Chinese Dogwood trees are really special because they bloom later than most flowering trees and often bloom longer.
Here in zones 5 and 6, they don’t start blooming until at least June. The blooms open a beautiful mint green in color and then whiten as time goes on.
As you can see from this photo they are easy to maintain in size if you have them in a spot where they need to remain small.
This one has been in my landscape for eight years. We (mostly Pam) keep it trimmed so it does not grow a lot taller.
There’s not much difference between the ‘Milky Way’ Chinese Dogwood tree and a regular Chinese Dogwood tree, Cornus kousa, except one really big thing. Milky Way blooms at a very young age!
The standard Chinese Dogwood trees which are typically grown from seed can take up to 7 to 10 years before they make their first flower. Where Milky Way blooms when really young, which makes it the preferred variety.
There are a number of different ways to propagate ‘Milky Way’ Chinese Dogwoods.
Typically when you want to produce an exact clone of any hybrid plant you have to use a means of asexual reproduction such as rooting cuttings, budding, grafting or tissue culture.
Typically when you grow a plant from seed, which is sexual reproduction, you’ll get a seedling that resembles the parent plant but the seedling is not likely to have all of the desired characteristics that you were trying to capture.
So all of the above will work with the ‘Milky Way’ Chinese Dogwood. You can take softwood cuttings and root them during the summer, typically June in most climates is a good time.
Budding works great but in order to do budding, you first need a rootstock to bud onto which means that you would first have to grow a Chinese Dogwood from seed. The same holds true for grafting.
‘Milky Way’ Chinese Dogwood holds a secret that few are aware of.
They will come true from seed!
That means that if you collect seeds from a ‘Milky Way’ Chinese Dogwood and grow those seeds, a percentage of them, not all of them, but some of them will contain all of the genes that make ‘Milky Way’ so special.
Especially the highly desirable ability to bloom at a young age.
How Do You Know which Seedlings will be ‘Milky Way’?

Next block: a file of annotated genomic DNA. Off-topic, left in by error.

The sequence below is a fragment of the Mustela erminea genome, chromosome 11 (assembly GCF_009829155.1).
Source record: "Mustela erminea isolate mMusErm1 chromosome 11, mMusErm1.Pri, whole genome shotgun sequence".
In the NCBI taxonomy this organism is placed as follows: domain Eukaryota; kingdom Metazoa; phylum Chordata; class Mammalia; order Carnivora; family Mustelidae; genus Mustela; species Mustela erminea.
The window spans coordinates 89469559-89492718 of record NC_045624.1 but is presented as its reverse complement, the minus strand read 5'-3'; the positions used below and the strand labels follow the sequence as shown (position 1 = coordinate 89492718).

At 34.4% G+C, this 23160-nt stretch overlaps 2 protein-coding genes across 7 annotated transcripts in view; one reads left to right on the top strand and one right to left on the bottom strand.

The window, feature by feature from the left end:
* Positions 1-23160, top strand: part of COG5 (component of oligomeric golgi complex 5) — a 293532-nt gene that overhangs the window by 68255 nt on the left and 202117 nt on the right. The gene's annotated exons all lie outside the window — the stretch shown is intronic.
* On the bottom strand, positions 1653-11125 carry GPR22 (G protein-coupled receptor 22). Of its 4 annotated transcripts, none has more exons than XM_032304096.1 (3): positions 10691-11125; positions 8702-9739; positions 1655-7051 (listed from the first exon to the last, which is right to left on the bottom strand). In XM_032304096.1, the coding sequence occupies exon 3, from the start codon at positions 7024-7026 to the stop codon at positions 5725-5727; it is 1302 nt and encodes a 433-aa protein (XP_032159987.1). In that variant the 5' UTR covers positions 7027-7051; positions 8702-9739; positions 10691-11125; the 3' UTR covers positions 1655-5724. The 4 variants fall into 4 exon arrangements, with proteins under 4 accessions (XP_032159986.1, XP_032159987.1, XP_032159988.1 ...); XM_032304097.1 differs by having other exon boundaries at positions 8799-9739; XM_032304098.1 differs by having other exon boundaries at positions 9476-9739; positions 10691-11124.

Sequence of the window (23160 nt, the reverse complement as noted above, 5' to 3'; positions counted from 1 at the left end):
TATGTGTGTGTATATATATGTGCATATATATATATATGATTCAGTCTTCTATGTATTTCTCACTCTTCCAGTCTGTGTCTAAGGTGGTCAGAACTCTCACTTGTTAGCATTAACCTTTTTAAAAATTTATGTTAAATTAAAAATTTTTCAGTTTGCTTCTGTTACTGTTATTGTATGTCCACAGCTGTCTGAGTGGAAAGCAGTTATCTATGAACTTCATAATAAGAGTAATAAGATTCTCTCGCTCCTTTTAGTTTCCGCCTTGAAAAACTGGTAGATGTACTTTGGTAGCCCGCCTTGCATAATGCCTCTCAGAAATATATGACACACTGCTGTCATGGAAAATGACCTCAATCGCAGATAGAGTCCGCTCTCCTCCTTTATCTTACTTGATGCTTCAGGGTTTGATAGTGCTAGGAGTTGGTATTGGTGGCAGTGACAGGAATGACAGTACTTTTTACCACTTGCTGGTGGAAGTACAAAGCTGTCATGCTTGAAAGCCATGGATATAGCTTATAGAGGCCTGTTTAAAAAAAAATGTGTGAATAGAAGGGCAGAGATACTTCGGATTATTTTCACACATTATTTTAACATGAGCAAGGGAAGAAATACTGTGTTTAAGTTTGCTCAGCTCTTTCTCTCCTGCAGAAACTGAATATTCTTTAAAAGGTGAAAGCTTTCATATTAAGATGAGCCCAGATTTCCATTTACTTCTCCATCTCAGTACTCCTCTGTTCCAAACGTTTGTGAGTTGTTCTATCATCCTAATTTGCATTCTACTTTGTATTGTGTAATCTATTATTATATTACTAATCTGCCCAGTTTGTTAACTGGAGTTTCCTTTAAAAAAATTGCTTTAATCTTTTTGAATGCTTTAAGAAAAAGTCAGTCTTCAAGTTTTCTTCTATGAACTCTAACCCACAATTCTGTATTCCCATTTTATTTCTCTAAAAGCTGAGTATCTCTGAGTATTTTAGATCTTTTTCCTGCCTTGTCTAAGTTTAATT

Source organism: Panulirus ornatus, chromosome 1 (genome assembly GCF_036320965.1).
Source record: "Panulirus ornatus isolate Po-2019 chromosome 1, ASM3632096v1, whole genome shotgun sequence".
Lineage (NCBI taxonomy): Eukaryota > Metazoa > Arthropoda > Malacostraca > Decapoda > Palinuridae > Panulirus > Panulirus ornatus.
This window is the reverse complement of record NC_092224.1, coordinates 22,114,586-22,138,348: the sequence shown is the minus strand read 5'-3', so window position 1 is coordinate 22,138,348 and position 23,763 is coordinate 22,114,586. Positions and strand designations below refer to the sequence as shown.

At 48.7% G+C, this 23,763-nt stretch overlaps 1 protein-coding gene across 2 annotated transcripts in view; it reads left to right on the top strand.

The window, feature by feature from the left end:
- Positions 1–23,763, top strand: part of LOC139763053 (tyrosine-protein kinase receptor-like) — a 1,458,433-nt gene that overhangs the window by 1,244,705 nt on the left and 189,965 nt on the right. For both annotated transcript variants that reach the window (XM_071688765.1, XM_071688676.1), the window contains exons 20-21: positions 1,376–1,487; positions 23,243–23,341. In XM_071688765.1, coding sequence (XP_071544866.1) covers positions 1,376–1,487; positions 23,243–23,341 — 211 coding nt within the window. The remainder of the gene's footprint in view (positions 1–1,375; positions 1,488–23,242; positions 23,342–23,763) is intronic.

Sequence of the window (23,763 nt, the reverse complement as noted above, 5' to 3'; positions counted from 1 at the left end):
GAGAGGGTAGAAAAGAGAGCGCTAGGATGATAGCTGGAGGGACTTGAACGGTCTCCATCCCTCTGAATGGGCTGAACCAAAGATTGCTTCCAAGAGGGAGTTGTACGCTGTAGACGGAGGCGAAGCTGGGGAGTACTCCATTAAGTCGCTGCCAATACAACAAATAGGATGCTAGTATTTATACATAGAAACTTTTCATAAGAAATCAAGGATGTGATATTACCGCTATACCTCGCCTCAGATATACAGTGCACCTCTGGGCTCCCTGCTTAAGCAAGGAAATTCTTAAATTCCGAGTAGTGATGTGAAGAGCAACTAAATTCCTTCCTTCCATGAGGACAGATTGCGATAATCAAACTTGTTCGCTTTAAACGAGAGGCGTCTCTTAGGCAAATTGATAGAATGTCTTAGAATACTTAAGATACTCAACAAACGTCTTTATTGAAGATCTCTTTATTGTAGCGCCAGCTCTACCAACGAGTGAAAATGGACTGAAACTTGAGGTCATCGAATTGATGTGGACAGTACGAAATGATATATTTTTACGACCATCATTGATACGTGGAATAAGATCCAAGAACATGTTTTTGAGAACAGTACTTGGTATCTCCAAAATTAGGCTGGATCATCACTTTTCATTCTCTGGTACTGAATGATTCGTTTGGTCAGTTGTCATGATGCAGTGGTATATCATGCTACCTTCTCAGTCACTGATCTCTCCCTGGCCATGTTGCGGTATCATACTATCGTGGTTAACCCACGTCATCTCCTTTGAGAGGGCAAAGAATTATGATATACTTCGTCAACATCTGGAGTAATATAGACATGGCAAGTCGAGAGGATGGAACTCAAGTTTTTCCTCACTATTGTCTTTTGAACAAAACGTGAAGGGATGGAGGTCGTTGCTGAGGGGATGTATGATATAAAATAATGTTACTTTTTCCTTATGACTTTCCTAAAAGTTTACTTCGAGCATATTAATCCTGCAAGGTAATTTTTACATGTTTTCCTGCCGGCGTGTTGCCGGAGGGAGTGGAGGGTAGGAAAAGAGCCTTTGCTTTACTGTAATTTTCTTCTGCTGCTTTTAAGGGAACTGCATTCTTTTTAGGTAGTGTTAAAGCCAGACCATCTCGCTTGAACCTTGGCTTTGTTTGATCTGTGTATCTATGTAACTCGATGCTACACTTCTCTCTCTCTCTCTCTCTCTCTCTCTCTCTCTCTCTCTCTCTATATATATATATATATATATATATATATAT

You have to grow them out and watch them as they grow. The very first ones to make flowers in the first few years are sure to have those ‘Milky way’ characteristics.
Those that don’t have those characteristics won’t bloom for at least 5, 7 or even 10 years! Urrrrg.
How to Grow Chinese Dogwoods from Seed.
The trees bloom in early summer and after the flowers are spent seed pods start to form. Unlike other dogwood trees, the seed pod on a Chinese Dogwood are much larger, softer and squishy.
By fall these seed pods turn bright red and somewhat resemble and are almost as large as a strawberry. Allow the seed pods to remain on the tree all summer until fall.
You have to give the seeds inside of the seed pod time to mature. Typically once the seed pods start falling to the ground in the fall you can harvest the remaining seed pods from the tree.
Getting the Seeds Out of the Seed Pods.
Take an old window screen and place it on blocks so air can pass beneath and over the window screen. Spread the seed pods out on the window screen and allow them to dry.
As they dry you can crush the outer coating between your fingers and eventually you’ll be able to separate the seeds from the chaff. Do this in your garage.
If you do it outside chipmunks and other critters will rob you of your seeds. I promise you they will. It happened to me!
Once you have seeds in hand you have a couple of different options for getting them to germinate and I’ll share them both with you, but I’d have to say that option #1 is probably easier and equally effective.
Chinese Dogwood Seed Growing Option #1.